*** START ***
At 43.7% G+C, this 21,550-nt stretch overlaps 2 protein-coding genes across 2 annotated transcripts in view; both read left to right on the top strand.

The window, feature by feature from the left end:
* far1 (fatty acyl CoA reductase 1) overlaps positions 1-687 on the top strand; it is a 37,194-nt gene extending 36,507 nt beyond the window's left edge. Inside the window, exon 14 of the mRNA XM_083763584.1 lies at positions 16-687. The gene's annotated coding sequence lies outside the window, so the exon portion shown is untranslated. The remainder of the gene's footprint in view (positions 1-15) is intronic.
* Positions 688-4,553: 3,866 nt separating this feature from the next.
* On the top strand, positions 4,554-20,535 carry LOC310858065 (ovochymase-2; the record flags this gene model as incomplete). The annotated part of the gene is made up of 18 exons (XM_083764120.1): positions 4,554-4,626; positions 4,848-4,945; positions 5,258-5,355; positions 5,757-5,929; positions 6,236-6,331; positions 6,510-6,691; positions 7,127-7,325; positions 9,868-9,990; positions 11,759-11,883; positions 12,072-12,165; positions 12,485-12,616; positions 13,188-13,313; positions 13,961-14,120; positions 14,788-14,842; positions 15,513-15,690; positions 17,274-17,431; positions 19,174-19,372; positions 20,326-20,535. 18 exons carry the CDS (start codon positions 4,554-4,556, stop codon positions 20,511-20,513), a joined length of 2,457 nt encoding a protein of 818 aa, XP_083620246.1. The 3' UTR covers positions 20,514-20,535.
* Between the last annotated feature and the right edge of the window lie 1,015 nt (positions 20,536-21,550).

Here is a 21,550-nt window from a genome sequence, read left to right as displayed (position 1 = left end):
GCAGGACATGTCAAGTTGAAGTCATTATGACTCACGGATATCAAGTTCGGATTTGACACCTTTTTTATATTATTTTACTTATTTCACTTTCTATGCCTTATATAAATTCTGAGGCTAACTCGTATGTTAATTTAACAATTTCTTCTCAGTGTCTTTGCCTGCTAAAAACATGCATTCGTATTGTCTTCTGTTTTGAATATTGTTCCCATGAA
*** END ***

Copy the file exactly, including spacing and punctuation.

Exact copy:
At 43.7% G+C, this 21,550-nt stretch overlaps 2 protein-coding genes across 2 annotated transcripts in view; both read left to right on the top strand.

The window, feature by feature from the left end:
* far1 (fatty acyl CoA reductase 1) overlaps positions 1-687 on the top strand; it is a 37,194-nt gene extending 36,507 nt beyond the window's left edge. Inside the window, exon 14 of the mRNA XM_083763584.1 lies at positions 16-687. The gene's annotated coding sequence lies outside the window, so the exon portion shown is untranslated. The remainder of the gene's footprint in view (positions 1-15) is intronic.
* Positions 688-4,553: 3,866 nt separating this feature from the next.
* On the top strand, positions 4,554-20,535 carry LOC310858065 (ovochymase-2; the record flags this gene model as incomplete). The annotated part of the gene is made up of 18 exons (XM_083764120.1): positions 4,554-4,626; positions 4,848-4,945; positions 5,258-5,355; positions 5,757-5,929; positions 6,236-6,331; positions 6,510-6,691; positions 7,127-7,325; positions 9,868-9,990; positions 11,759-11,883; positions 12,072-12,165; positions 12,485-12,616; positions 13,188-13,313; positions 13,961-14,120; positions 14,788-14,842; positions 15,513-15,690; positions 17,274-17,431; positions 19,174-19,372; positions 20,326-20,535. 18 exons carry the CDS (start codon positions 4,554-4,556, stop codon positions 20,511-20,513), a joined length of 2,457 nt encoding a protein of 818 aa, XP_083620246.1. The 3' UTR covers positions 20,514-20,535.
* Between the last annotated feature and the right edge of the window lie 1,015 nt (positions 20,536-21,550).

Here is a 21,550-nt window from a genome sequence, read left to right as displayed (position 1 = left end):
GCAGGACATGTCAAGTTGAAGTCATTATGACTCACGGATATCAAGTTCGGATTTGACACCTTTTTTATATTATTTTACTTATTTCACTTTCTATGCCTTATATAAATTCTGAGGCTAACTCGTATGTTAATTTAACAATTTCTTCTCAGTGTCTTTGCCTGCTAAAAACATGCATTCGTATTGTCTTCTGTTTTGAATATTGTTCCCATGAA